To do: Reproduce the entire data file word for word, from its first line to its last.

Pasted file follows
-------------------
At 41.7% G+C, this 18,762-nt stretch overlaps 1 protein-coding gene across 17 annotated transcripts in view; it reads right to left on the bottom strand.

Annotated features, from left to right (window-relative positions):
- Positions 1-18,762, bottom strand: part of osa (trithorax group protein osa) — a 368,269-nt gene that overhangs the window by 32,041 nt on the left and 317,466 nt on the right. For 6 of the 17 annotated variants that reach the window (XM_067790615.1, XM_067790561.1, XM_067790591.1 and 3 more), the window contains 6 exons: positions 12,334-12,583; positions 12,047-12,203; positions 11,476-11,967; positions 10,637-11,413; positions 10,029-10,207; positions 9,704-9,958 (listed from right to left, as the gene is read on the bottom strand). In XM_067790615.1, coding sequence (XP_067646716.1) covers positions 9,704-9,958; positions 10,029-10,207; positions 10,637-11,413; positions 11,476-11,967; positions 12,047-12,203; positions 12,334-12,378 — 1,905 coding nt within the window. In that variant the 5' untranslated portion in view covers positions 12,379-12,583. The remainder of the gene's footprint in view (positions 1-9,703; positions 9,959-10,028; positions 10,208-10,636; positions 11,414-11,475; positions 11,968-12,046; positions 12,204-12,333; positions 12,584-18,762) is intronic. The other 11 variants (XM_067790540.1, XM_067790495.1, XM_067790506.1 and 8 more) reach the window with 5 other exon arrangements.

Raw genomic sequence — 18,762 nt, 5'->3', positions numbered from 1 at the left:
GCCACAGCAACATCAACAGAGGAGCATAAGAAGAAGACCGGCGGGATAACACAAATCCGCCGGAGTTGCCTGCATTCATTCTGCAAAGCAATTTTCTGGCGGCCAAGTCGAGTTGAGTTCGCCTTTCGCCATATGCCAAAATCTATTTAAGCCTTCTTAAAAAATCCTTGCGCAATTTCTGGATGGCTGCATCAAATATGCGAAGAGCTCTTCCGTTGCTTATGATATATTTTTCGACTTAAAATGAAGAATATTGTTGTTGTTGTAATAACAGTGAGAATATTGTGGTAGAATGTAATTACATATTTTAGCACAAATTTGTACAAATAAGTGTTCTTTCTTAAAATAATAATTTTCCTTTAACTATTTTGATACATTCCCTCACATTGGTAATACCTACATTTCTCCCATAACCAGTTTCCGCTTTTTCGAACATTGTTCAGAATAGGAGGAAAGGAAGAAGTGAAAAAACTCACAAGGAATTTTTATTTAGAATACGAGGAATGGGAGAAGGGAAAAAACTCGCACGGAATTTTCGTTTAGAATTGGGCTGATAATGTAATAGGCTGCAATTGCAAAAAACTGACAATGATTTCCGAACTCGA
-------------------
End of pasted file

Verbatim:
At 41.7% G+C, this 18,762-nt stretch overlaps 1 protein-coding gene across 17 annotated transcripts in view; it reads right to left on the bottom strand.

Annotated features, from left to right (window-relative positions):
- Positions 1-18,762, bottom strand: part of osa (trithorax group protein osa) — a 368,269-nt gene that overhangs the window by 32,041 nt on the left and 317,466 nt on the right. For 6 of the 17 annotated variants that reach the window (XM_067790615.1, XM_067790561.1, XM_067790591.1 and 3 more), the window contains 6 exons: positions 12,334-12,583; positions 12,047-12,203; positions 11,476-11,967; positions 10,637-11,413; positions 10,029-10,207; positions 9,704-9,958 (listed from right to left, as the gene is read on the bottom strand). In XM_067790615.1, coding sequence (XP_067646716.1) covers positions 9,704-9,958; positions 10,029-10,207; positions 10,637-11,413; positions 11,476-11,967; positions 12,047-12,203; positions 12,334-12,378 — 1,905 coding nt within the window. In that variant the 5' untranslated portion in view covers positions 12,379-12,583. The remainder of the gene's footprint in view (positions 1-9,703; positions 9,959-10,028; positions 10,208-10,636; positions 11,414-11,475; positions 11,968-12,046; positions 12,204-12,333; positions 12,584-18,762) is intronic. The other 11 variants (XM_067790540.1, XM_067790495.1, XM_067790506.1 and 8 more) reach the window with 5 other exon arrangements.

Raw genomic sequence — 18,762 nt, 5'->3', positions numbered from 1 at the left:
GCCACAGCAACATCAACAGAGGAGCATAAGAAGAAGACCGGCGGGATAACACAAATCCGCCGGAGTTGCCTGCATTCATTCTGCAAAGCAATTTTCTGGCGGCCAAGTCGAGTTGAGTTCGCCTTTCGCCATATGCCAAAATCTATTTAAGCCTTCTTAAAAAATCCTTGCGCAATTTCTGGATGGCTGCATCAAATATGCGAAGAGCTCTTCCGTTGCTTATGATATATTTTTCGACTTAAAATGAAGAATATTGTTGTTGTTGTAATAACAGTGAGAATATTGTGGTAGAATGTAATTACATATTTTAGCACAAATTTGTACAAATAAGTGTTCTTTCTTAAAATAATAATTTTCCTTTAACTATTTTGATACATTCCCTCACATTGGTAATACCTACATTTCTCCCATAACCAGTTTCCGCTTTTTCGAACATTGTTCAGAATAGGAGGAAAGGAAGAAGTGAAAAAACTCACAAGGAATTTTTATTTAGAATACGAGGAATGGGAGAAGGGAAAAAACTCGCACGGAATTTTCGTTTAGAATTGGGCTGATAATGTAATAGGCTGCAATTGCAAAAAACTGACAATGATTTCCGAACTCGA